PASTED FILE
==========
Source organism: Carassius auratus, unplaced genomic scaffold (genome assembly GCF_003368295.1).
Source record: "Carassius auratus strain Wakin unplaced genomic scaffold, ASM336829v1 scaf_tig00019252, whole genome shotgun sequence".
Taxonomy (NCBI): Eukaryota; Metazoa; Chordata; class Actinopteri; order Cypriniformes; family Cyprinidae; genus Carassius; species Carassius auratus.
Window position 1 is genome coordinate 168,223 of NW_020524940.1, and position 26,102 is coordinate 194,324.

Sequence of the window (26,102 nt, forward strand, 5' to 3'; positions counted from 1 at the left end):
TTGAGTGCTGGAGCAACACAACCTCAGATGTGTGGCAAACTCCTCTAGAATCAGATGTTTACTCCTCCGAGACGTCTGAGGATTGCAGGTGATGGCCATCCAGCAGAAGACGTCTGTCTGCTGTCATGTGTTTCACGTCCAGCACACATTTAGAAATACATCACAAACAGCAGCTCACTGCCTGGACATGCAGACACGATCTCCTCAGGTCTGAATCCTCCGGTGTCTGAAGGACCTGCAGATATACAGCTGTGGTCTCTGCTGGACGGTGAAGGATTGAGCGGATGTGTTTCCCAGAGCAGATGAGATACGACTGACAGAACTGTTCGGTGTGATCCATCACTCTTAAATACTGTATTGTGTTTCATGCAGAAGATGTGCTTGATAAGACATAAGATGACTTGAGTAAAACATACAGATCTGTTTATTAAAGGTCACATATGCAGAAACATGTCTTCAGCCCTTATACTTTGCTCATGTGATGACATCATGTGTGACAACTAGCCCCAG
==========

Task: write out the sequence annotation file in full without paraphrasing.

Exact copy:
Source organism: Carassius auratus, unplaced genomic scaffold (genome assembly GCF_003368295.1).
Source record: "Carassius auratus strain Wakin unplaced genomic scaffold, ASM336829v1 scaf_tig00019252, whole genome shotgun sequence".
Taxonomy (NCBI): Eukaryota; Metazoa; Chordata; class Actinopteri; order Cypriniformes; family Cyprinidae; genus Carassius; species Carassius auratus.
Window position 1 is genome coordinate 168,223 of NW_020524940.1, and position 26,102 is coordinate 194,324.

Sequence of the window (26,102 nt, forward strand, 5' to 3'; positions counted from 1 at the left end):
TTGAGTGCTGGAGCAACACAACCTCAGATGTGTGGCAAACTCCTCTAGAATCAGATGTTTACTCCTCCGAGACGTCTGAGGATTGCAGGTGATGGCCATCCAGCAGAAGACGTCTGTCTGCTGTCATGTGTTTCACGTCCAGCACACATTTAGAAATACATCACAAACAGCAGCTCACTGCCTGGACATGCAGACACGATCTCCTCAGGTCTGAATCCTCCGGTGTCTGAAGGACCTGCAGATATACAGCTGTGGTCTCTGCTGGACGGTGAAGGATTGAGCGGATGTGTTTCCCAGAGCAGATGAGATACGACTGACAGAACTGTTCGGTGTGATCCATCACTCTTAAATACTGTATTGTGTTTCATGCAGAAGATGTGCTTGATAAGACATAAGATGACTTGAGTAAAACATACAGATCTGTTTATTAAAGGTCACATATGCAGAAACATGTCTTCAGCCCTTATACTTTGCTCATGTGATGACATCATGTGTGACAACTAGCCCCAG